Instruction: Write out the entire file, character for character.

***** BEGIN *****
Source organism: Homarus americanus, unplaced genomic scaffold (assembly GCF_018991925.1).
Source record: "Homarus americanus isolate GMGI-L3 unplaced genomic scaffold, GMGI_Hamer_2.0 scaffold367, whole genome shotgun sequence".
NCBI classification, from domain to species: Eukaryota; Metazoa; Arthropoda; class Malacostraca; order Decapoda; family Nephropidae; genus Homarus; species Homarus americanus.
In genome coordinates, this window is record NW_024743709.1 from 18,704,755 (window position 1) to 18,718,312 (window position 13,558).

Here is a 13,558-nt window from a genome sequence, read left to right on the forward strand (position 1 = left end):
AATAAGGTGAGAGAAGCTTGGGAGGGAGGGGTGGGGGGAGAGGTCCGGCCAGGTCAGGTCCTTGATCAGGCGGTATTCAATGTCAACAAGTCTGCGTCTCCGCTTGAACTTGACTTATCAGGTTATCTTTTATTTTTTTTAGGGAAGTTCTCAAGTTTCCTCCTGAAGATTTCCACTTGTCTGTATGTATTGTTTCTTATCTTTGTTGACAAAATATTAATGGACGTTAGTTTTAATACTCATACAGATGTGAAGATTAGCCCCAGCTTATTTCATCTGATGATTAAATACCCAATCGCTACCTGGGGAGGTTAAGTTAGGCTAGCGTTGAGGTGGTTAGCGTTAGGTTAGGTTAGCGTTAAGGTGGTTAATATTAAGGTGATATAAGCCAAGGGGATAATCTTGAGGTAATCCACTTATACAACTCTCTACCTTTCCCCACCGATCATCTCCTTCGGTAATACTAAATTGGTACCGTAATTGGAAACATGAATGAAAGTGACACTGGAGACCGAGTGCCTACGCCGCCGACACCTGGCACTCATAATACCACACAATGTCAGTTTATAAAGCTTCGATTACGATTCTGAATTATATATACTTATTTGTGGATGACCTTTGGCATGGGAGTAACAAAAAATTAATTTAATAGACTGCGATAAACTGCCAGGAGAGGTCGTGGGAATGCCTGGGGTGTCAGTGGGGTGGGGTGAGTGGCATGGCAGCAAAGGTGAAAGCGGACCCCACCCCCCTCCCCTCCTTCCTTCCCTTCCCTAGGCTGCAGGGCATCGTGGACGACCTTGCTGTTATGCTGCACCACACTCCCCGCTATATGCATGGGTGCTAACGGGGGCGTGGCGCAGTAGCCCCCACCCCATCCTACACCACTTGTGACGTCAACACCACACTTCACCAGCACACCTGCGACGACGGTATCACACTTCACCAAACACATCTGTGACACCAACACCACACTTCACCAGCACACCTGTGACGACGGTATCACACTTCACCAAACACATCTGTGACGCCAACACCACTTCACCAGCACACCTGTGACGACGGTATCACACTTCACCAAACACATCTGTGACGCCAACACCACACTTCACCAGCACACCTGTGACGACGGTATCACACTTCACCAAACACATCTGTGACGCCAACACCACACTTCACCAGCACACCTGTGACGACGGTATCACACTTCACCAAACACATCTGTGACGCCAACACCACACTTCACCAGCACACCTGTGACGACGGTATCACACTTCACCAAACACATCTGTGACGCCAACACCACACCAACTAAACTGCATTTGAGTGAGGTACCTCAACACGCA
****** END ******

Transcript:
Source organism: Homarus americanus, unplaced genomic scaffold (assembly GCF_018991925.1).
Source record: "Homarus americanus isolate GMGI-L3 unplaced genomic scaffold, GMGI_Hamer_2.0 scaffold367, whole genome shotgun sequence".
NCBI classification, from domain to species: Eukaryota; Metazoa; Arthropoda; class Malacostraca; order Decapoda; family Nephropidae; genus Homarus; species Homarus americanus.
In genome coordinates, this window is record NW_024743709.1 from 18,704,755 (window position 1) to 18,718,312 (window position 13,558).

Here is a 13,558-nt window from a genome sequence, read left to right on the forward strand (position 1 = left end):
AATAAGGTGAGAGAAGCTTGGGAGGGAGGGGTGGGGGGAGAGGTCCGGCCAGGTCAGGTCCTTGATCAGGCGGTATTCAATGTCAACAAGTCTGCGTCTCCGCTTGAACTTGACTTATCAGGTTATCTTTTATTTTTTTTAGGGAAGTTCTCAAGTTTCCTCCTGAAGATTTCCACTTGTCTGTATGTATTGTTTCTTATCTTTGTTGACAAAATATTAATGGACGTTAGTTTTAATACTCATACAGATGTGAAGATTAGCCCCAGCTTATTTCATCTGATGATTAAATACCCAATCGCTACCTGGGGAGGTTAAGTTAGGCTAGCGTTGAGGTGGTTAGCGTTAGGTTAGGTTAGCGTTAAGGTGGTTAATATTAAGGTGATATAAGCCAAGGGGATAATCTTGAGGTAATCCACTTATACAACTCTCTACCTTTCCCCACCGATCATCTCCTTCGGTAATACTAAATTGGTACCGTAATTGGAAACATGAATGAAAGTGACACTGGAGACCGAGTGCCTACGCCGCCGACACCTGGCACTCATAATACCACACAATGTCAGTTTATAAAGCTTCGATTACGATTCTGAATTATATATACTTATTTGTGGATGACCTTTGGCATGGGAGTAACAAAAAATTAATTTAATAGACTGCGATAAACTGCCAGGAGAGGTCGTGGGAATGCCTGGGGTGTCAGTGGGGTGGGGTGAGTGGCATGGCAGCAAAGGTGAAAGCGGACCCCACCCCCCTCCCCTCCTTCCTTCCCTTCCCTAGGCTGCAGGGCATCGTGGACGACCTTGCTGTTATGCTGCACCACACTCCCCGCTATATGCATGGGTGCTAACGGGGGCGTGGCGCAGTAGCCCCCACCCCATCCTACACCACTTGTGACGTCAACACCACACTTCACCAGCACACCTGCGACGACGGTATCACACTTCACCAAACACATCTGTGACACCAACACCACACTTCACCAGCACACCTGTGACGACGGTATCACACTTCACCAAACACATCTGTGACGCCAACACCACTTCACCAGCACACCTGTGACGACGGTATCACACTTCACCAAACACATCTGTGACGCCAACACCACACTTCACCAGCACACCTGTGACGACGGTATCACACTTCACCAAACACATCTGTGACGCCAACACCACACTTCACCAGCACACCTGTGACGACGGTATCACACTTCACCAAACACATCTGTGACGCCAACACCACACTTCACCAGCACACCTGTGACGACGGTATCACACTTCACCAAACACATCTGTGACGCCAACACCACACCAACTAAACTGCATTTGAGTGAGGTACCTCAACACGCA